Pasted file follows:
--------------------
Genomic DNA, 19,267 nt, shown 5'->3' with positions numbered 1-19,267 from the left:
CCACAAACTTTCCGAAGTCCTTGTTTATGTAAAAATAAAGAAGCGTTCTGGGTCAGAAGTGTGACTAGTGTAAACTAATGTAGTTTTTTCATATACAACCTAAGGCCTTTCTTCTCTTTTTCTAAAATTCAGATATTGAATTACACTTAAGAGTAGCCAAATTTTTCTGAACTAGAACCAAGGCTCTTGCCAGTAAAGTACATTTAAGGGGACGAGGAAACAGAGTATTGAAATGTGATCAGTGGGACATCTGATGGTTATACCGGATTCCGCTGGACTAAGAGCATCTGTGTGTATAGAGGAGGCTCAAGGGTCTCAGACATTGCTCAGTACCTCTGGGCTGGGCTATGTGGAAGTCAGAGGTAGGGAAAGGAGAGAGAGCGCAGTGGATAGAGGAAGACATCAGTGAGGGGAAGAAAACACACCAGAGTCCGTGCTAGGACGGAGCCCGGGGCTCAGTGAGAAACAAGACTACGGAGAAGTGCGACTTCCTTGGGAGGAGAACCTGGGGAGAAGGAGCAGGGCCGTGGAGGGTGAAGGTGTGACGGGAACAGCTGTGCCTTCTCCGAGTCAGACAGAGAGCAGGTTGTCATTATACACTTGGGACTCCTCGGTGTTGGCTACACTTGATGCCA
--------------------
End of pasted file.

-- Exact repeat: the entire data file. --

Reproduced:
Genomic DNA, 19,267 nt, shown 5'->3' with positions numbered 1-19,267 from the left:
CCACAAACTTTCCGAAGTCCTTGTTTATGTAAAAATAAAGAAGCGTTCTGGGTCAGAAGTGTGACTAGTGTAAACTAATGTAGTTTTTTCATATACAACCTAAGGCCTTTCTTCTCTTTTTCTAAAATTCAGATATTGAATTACACTTAAGAGTAGCCAAATTTTTCTGAACTAGAACCAAGGCTCTTGCCAGTAAAGTACATTTAAGGGGACGAGGAAACAGAGTATTGAAATGTGATCAGTGGGACATCTGATGGTTATACCGGATTCCGCTGGACTAAGAGCATCTGTGTGTATAGAGGAGGCTCAAGGGTCTCAGACATTGCTCAGTACCTCTGGGCTGGGCTATGTGGAAGTCAGAGGTAGGGAAAGGAGAGAGAGCGCAGTGGATAGAGGAAGACATCAGTGAGGGGAAGAAAACACACCAGAGTCCGTGCTAGGACGGAGCCCGGGGCTCAGTGAGAAACAAGACTACGGAGAAGTGCGACTTCCTTGGGAGGAGAACCTGGGGAGAAGGAGCAGGGCCGTGGAGGGTGAAGGTGTGACGGGAACAGCTGTGCCTTCTCCGAGTCAGACAGAGAGCAGGTTGTCATTATACACTTGGGACTCCTCGGTGTTGGCTACACTTGATGCCA